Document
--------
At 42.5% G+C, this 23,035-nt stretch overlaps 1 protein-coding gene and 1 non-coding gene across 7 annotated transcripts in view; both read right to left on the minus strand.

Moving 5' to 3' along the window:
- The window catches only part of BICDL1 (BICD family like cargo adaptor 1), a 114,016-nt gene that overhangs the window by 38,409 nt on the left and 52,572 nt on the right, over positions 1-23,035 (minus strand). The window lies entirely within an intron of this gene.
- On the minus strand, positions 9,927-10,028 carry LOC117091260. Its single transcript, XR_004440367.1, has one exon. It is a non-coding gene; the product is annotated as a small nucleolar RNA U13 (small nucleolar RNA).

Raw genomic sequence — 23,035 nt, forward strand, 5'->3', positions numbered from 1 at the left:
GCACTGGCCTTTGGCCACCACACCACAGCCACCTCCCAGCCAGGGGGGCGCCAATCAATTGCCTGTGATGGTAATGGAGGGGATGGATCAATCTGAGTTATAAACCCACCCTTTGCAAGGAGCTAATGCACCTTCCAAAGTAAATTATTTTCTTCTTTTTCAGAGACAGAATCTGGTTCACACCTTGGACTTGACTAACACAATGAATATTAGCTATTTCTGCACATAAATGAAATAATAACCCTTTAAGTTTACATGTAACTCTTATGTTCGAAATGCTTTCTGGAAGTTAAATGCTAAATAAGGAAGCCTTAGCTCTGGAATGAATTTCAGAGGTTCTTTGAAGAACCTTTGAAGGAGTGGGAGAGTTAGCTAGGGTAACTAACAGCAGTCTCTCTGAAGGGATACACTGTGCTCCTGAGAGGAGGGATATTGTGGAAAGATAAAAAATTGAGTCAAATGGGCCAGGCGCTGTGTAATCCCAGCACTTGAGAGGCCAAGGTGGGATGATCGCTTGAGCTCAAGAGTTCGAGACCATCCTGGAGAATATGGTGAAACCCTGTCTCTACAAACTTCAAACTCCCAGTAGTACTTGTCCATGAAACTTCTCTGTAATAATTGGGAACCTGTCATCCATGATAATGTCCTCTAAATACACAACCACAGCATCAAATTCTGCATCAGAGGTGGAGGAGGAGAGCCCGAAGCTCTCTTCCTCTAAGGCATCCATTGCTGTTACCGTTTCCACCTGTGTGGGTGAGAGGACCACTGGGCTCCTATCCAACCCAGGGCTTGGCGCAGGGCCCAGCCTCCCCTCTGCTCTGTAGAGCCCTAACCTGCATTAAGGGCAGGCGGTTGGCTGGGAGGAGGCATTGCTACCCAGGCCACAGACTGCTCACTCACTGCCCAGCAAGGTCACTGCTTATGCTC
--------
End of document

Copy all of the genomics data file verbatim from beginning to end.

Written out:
At 42.5% G+C, this 23,035-nt stretch overlaps 1 protein-coding gene and 1 non-coding gene across 7 annotated transcripts in view; both read right to left on the minus strand.

Moving 5' to 3' along the window:
- The window catches only part of BICDL1 (BICD family like cargo adaptor 1), a 114,016-nt gene that overhangs the window by 38,409 nt on the left and 52,572 nt on the right, over positions 1-23,035 (minus strand). The window lies entirely within an intron of this gene.
- On the minus strand, positions 9,927-10,028 carry LOC117091260. Its single transcript, XR_004440367.1, has one exon. It is a non-coding gene; the product is annotated as a small nucleolar RNA U13 (small nucleolar RNA).

Raw genomic sequence — 23,035 nt, forward strand, 5'->3', positions numbered from 1 at the left:
GCACTGGCCTTTGGCCACCACACCACAGCCACCTCCCAGCCAGGGGGGCGCCAATCAATTGCCTGTGATGGTAATGGAGGGGATGGATCAATCTGAGTTATAAACCCACCCTTTGCAAGGAGCTAATGCACCTTCCAAAGTAAATTATTTTCTTCTTTTTCAGAGACAGAATCTGGTTCACACCTTGGACTTGACTAACACAATGAATATTAGCTATTTCTGCACATAAATGAAATAATAACCCTTTAAGTTTACATGTAACTCTTATGTTCGAAATGCTTTCTGGAAGTTAAATGCTAAATAAGGAAGCCTTAGCTCTGGAATGAATTTCAGAGGTTCTTTGAAGAACCTTTGAAGGAGTGGGAGAGTTAGCTAGGGTAACTAACAGCAGTCTCTCTGAAGGGATACACTGTGCTCCTGAGAGGAGGGATATTGTGGAAAGATAAAAAATTGAGTCAAATGGGCCAGGCGCTGTGTAATCCCAGCACTTGAGAGGCCAAGGTGGGATGATCGCTTGAGCTCAAGAGTTCGAGACCATCCTGGAGAATATGGTGAAACCCTGTCTCTACAAACTTCAAACTCCCAGTAGTACTTGTCCATGAAACTTCTCTGTAATAATTGGGAACCTGTCATCCATGATAATGTCCTCTAAATACACAACCACAGCATCAAATTCTGCATCAGAGGTGGAGGAGGAGAGCCCGAAGCTCTCTTCCTCTAAGGCATCCATTGCTGTTACCGTTTCCACCTGTGTGGGTGAGAGGACCACTGGGCTCCTATCCAACCCAGGGCTTGGCGCAGGGCCCAGCCTCCCCTCTGCTCTGTAGAGCCCTAACCTGCATTAAGGGCAGGCGGTTGGCTGGGAGGAGGCATTGCTACCCAGGCCACAGACTGCTCACTCACTGCCCAGCAAGGTCACTGCTTATGCTC